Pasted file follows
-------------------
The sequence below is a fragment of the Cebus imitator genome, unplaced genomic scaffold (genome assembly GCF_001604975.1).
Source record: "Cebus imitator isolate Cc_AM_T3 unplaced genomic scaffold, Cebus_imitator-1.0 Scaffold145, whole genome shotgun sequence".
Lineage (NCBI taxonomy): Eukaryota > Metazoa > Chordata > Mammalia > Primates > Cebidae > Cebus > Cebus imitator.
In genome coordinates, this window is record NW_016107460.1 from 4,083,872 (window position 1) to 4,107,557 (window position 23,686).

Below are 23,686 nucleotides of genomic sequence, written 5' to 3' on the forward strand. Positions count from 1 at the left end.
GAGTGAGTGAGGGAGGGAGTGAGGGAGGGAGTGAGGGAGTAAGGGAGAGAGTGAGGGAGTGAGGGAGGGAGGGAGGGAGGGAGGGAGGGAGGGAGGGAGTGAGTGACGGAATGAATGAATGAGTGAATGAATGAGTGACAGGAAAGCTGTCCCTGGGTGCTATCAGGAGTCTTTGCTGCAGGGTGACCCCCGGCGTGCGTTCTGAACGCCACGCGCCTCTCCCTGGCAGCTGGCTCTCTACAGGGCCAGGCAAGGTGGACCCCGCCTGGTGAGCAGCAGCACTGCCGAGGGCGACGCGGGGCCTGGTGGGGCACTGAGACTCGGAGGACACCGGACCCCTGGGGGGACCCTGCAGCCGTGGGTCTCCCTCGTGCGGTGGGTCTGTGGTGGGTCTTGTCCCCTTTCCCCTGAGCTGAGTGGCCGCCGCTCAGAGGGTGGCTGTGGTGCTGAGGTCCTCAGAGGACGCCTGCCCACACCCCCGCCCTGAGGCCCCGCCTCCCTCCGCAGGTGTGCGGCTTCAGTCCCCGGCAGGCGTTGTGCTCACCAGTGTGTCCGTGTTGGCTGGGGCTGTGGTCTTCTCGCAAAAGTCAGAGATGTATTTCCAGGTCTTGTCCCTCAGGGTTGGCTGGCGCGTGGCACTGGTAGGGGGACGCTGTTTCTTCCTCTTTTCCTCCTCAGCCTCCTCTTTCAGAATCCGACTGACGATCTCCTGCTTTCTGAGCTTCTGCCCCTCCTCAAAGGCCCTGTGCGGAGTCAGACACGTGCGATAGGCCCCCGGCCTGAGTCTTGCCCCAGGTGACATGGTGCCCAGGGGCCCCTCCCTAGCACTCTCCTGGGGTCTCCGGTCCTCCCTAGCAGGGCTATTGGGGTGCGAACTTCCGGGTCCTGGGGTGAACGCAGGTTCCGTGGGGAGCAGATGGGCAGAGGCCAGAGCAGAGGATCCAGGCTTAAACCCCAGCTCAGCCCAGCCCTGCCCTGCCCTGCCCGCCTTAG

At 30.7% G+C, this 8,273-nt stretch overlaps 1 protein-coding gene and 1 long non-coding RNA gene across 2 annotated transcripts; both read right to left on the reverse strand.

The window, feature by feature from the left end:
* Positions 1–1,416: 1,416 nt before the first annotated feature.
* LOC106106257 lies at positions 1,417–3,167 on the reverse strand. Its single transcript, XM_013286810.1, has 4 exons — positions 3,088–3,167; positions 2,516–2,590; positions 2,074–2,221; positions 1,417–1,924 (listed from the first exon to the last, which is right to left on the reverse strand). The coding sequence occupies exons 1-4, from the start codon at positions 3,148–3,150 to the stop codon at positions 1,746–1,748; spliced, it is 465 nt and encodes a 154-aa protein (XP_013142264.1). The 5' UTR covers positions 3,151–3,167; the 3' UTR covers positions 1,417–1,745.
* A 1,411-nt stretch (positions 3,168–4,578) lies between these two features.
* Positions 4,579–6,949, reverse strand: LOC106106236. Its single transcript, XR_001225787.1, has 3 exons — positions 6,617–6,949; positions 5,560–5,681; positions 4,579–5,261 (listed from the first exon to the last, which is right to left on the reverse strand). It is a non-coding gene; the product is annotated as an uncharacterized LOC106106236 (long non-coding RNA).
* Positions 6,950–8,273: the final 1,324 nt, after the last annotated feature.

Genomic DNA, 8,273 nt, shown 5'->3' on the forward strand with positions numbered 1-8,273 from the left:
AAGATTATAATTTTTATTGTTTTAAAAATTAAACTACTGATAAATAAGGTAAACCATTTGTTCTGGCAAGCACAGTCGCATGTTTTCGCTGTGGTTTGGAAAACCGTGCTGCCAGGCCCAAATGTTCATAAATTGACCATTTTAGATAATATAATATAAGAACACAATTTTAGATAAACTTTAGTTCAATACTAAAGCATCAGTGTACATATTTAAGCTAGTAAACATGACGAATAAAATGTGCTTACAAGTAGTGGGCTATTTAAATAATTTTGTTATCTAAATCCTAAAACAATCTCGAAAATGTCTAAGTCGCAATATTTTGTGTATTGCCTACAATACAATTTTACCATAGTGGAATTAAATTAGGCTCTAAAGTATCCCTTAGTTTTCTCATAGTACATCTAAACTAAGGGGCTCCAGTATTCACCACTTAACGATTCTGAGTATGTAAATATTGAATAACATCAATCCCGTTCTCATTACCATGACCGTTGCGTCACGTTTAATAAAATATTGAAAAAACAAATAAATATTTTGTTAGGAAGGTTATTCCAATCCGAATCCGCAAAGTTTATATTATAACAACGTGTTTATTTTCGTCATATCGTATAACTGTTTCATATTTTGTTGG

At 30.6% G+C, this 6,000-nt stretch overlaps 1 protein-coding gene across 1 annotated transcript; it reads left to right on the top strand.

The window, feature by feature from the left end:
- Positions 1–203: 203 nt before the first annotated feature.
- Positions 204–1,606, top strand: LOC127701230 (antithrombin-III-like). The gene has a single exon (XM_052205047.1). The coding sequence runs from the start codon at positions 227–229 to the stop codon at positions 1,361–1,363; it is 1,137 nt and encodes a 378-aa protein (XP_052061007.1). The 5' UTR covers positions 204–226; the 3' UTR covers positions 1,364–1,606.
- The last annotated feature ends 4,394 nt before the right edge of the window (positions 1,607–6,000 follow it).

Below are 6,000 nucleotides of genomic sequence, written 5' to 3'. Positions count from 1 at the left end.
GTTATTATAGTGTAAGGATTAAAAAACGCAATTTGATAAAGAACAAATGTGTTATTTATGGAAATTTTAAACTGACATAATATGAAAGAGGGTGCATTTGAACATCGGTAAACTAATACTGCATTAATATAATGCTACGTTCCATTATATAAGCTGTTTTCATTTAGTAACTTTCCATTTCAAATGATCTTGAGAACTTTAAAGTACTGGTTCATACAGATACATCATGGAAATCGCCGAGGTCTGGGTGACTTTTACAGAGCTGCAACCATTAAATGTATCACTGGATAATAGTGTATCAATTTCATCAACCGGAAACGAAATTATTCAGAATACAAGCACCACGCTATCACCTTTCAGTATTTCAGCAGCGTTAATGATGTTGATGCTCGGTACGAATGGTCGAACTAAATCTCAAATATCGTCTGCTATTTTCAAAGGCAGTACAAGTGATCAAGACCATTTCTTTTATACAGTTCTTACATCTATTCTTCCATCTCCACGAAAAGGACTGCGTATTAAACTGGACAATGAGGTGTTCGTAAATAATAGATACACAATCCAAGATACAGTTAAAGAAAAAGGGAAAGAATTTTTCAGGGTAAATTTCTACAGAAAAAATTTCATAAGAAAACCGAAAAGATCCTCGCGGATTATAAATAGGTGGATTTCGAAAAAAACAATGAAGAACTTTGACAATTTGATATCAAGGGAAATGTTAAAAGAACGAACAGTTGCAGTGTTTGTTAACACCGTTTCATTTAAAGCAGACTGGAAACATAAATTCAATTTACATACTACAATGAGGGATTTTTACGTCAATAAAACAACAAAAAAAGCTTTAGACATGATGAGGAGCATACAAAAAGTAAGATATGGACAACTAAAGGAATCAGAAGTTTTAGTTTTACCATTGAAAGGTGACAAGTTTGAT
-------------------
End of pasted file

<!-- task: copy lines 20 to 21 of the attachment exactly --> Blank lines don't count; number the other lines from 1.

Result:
- The last annotated feature ends 4,394 nt before the right edge of the window (positions 1,607–6,000 follow it).

Below are 6,000 nucleotides of genomic sequence, written 5' to 3'. Positions count from 1 at the left end.